An oasis of life
The adverse local conditions likely explain the absence of corals in the shallower waters of the mouth of the Amazon River and the concentration of these marine invertebrates in deeper parts of the Atlantic. According to this scenario, the existence of reefs in shallow water would be almost impossible in this region. However, as the water deepens, there are gaps that permit oases of life to emerge. “Below a depth of about 25 m, the influence of the river’s sediment and fresh water diminishes, and conditions for corals improve,” explains Cordeiro.

Nidalia occidentalis: one of the 27 species of Octocorallia found near the mouth of the Amazon River

The existence of deep-sea corals near the Pará and Amapá coastlines indicates a different pattern of occurrence than those found at points along the Brazilian coast where reefs are present. In Abrolhos, in the south of the State of Bahia, and even in the Manuel Luís community, these formations tend to be located in shallow waters at depths of up to 30 m. Some corals identified in the mouth of the Amazon River are endemic to Brazil and are able to build true reefs, such as the brain coral Mussismilia hispida. This indicates that there may be reef ecosystems of a reasonable size at intermediate depths in that region, although there is currently no detailed information about their extent.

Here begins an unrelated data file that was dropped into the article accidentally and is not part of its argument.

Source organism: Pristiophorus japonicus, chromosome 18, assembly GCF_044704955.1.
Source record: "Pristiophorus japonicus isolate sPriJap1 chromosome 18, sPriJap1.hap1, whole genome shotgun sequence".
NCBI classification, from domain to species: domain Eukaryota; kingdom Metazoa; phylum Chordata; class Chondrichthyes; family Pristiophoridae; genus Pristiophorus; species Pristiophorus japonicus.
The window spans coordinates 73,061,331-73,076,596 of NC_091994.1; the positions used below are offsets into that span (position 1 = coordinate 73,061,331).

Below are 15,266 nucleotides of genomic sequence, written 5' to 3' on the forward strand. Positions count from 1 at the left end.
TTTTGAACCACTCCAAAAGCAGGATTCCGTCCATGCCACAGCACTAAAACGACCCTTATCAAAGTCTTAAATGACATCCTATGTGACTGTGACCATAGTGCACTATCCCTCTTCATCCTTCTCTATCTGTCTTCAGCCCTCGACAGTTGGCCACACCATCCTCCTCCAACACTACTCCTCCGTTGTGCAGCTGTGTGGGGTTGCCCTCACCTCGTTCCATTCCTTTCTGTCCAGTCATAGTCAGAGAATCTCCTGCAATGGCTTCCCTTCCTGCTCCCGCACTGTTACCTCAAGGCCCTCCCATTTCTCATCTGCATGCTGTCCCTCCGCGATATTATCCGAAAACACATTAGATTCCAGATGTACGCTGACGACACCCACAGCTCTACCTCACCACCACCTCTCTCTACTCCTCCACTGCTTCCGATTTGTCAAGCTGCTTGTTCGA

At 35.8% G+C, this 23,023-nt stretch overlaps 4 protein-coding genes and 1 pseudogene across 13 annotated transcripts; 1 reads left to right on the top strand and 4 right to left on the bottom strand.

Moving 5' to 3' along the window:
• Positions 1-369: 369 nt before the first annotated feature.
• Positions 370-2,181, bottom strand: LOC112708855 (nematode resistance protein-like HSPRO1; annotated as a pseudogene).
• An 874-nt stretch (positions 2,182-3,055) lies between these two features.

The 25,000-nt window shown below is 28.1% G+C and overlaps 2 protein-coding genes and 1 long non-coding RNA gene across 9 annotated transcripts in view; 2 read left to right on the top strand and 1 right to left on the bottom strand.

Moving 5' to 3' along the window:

The UFPE researchers believe that most of the corals in the Amazon delta came from ancestral Caribbean populations. “There may have been—or still could be—a corridor of corals in the mesophotic zone between the Caribbean and the Atlantic,” says biologist Carlos Daniel Pérez, GPA coordinator, professor at the UFPE Vitória Academic Center and co-author of the study. Some studies suggest that the corals in Central America and northern Brazil were connected in the remote past. One fact that supports this hypothesis is that more than half of the species of coral of the order Scleractinia found on the Brazilian coast are also found in the Caribbean. Most of the studies estimate that the marine fauna in the two regions diverged, in evolutionary terms, 5 to 16 million years ago, precisely when the Amazon River began to flow into the Atlantic.

Parcel de Manuel Luís, corals in shallower waters than those off the coasts of Pará and Amapá

Studies with video and photos
According to Alberto Lindner, a biologist at the Federal University of Santa Catarina (UFSC), the article written by Cordeiro and his colleagues at UFPE substantially increases our knowledge of corals in the vicinity of the Amazon River delta and discredits the argument that the Manuel Luís community is the northernmost boundary of the geographic distribution of these marine invertebrates along the Brazilian coast. “Despite prior research indicating the existence of sponges, reef fish and some species of coral at the mouth of the Amazon, the new study is surprising in that it reports unprecedented findings of more than 20 species of coral in this region,” says Lindner, coordinator of the Marine Biodiversity project of the State of Santa Catarina and a coral researcher.

Since this region in the Atlantic is difficult to access for the purpose of collecting specimens, the records of marine life at the mouth of the Amazon are incomplete. Muddy, turbulent water is a challenge for oceanographic studies and makes scuba diving difficult. The researchers believe that the work of characterizing the area will need to be done using remote-controlled submarine vehicles, given that there are corals at depths greater than 100 m. “Due to global warming, the acidification of the oceans and other threats to the corals, such as trawling, we recommend the region be photographed and video recorded so that we can better understand these severely neglected marine communities,” says Pérez.

Collection of specimens from the Abrolhos reef…